“I would say the days of MILK AND HONEY are gone as at one time these publications, especially the established ones were raking in a lot of money. Very good coin with the publishers taking home over $200,000 a year in salary and profits. The established ones are still doing well given they have agency and corporate accounts as well as community business. The new ones are not doing well. Many have been sued by printers for defaulting on payments,” says veteran journalist and media-PR expert R. Paul Dhillon.
Brand D Media: How Big Is The South Asian Media Marker In Greater Vancouver?
R. Paul Dhillon: There are about 10-12 Punjabi language weekly newspaper publication and about 4-4 English language South Asian publications with about 3-4 Glossy magazines that come out about every two months apart. Why are their so many – there are a number of them that are established from long ago but many have been started by ex-employees (sales people) who worked at one of the established ones and then moved on to start their own cause they know the market and vendors so they can just do it for themselves. To clarify, many of the Punjabi ones don’t even have a proper editor and are just scrambled together by publisher-sales person with little direction or value to readers other than filled with advertisements. That is the reality of many of the publications
BDM: Is there decent money to be made in ethnic media in BC, specifically as it relates to ?
RPD: I would say the days of MILK AND HONEY are gone as at one time these publications, especially the established ones were raking in a lot of money. Very good coin with the publishers taking home over $200,000 a year in salary and profits. The established ones are still doing well given they have agency and corporate accounts as well as community business. The new ones are not doing well. Many have been sued by printers for defaulting on payments. In fact, I think either Business in Vancouver have run lawsuit information about many of these defaulting publications. And the publishers simple bankrupt the company that owed and start a new company and find a new printer sometimes. For these new start-ups, its more like a self-created job or self-employment very small business – better than working for someone else.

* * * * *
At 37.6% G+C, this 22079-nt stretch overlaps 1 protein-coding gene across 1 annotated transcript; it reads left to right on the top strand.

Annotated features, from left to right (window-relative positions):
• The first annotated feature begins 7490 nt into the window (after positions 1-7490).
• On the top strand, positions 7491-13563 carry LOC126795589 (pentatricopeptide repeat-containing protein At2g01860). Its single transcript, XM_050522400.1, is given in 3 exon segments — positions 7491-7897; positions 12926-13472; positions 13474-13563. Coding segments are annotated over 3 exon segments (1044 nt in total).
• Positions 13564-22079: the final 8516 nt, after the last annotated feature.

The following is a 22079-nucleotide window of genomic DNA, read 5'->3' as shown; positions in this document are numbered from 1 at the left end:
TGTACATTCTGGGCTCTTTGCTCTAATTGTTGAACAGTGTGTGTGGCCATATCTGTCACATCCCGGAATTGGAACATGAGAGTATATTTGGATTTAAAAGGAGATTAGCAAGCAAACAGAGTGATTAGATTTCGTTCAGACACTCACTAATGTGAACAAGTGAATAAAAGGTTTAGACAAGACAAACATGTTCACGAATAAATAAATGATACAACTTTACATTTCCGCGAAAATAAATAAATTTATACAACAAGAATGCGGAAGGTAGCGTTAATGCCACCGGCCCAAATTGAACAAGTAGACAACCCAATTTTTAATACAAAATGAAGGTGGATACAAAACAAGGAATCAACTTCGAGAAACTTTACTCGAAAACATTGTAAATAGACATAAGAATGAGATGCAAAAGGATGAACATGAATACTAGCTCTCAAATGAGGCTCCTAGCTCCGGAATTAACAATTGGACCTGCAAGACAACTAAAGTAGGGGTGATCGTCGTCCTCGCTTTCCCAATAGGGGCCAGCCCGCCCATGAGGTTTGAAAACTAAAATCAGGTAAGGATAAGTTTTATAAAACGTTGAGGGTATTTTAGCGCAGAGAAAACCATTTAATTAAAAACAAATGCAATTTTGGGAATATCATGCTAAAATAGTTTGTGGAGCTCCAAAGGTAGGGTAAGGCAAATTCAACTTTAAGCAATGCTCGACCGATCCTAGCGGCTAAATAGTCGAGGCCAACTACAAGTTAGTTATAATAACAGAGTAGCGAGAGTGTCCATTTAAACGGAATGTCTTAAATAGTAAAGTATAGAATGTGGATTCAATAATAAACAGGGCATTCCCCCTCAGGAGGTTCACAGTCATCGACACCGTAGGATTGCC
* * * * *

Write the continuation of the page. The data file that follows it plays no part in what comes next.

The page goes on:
BDM: How has the market changed over the years?
RPD: One the most significant change is the increase of media – print, radio, TV and now internet-digital – in the community which has led to slashing of ad prices and cut throat competition where only the brand-name publications really do well. While the over all market has increased five to ten fold with increase in population, the increase in media outlets have killed any growth and in fact in some cases its an over-served, over saturated media market .
BDM: What types of advertisers do you usually work with, and has advertising taken a hit (as it has with most newspapers and magazines since the recession)?
RPD: We work with all corporate, agency, community and government ads. Yes the ad market has taken a big hit and continues to slide but what I mentioned earlier about too much media and too many organizations cutting each other is what is killing the print market in particular. But all media are suffering that way
BDM: Is it a competition problem, an advertising problem, something else?
RPD: The competition is a problem, the saturation is a bigger problem and it is an advertising problem too as more and more businesses are using online platforms which cuts into all types of advertising. It’s really hard to compete with the established media outlets in the community for advertising revenue, at least in the South Asian.
BDM: What about the established mainstream English papers trying to break into the ethnic market, for example the Vancouver Province with Vancouver Desi?
RPD: I personally think that Vancouver Desi was mostly a failure and that is the reason they shut it down eventually. They did have the traffic from the main Province paper but it wasn’t really seen by the community as a credible community publication or news outlet because it didn’t really have the community’s pulse. So their little success and eventual failure was limited by their narrow scope. They had some of the new generation visitors with some of their content but overall minimum impact.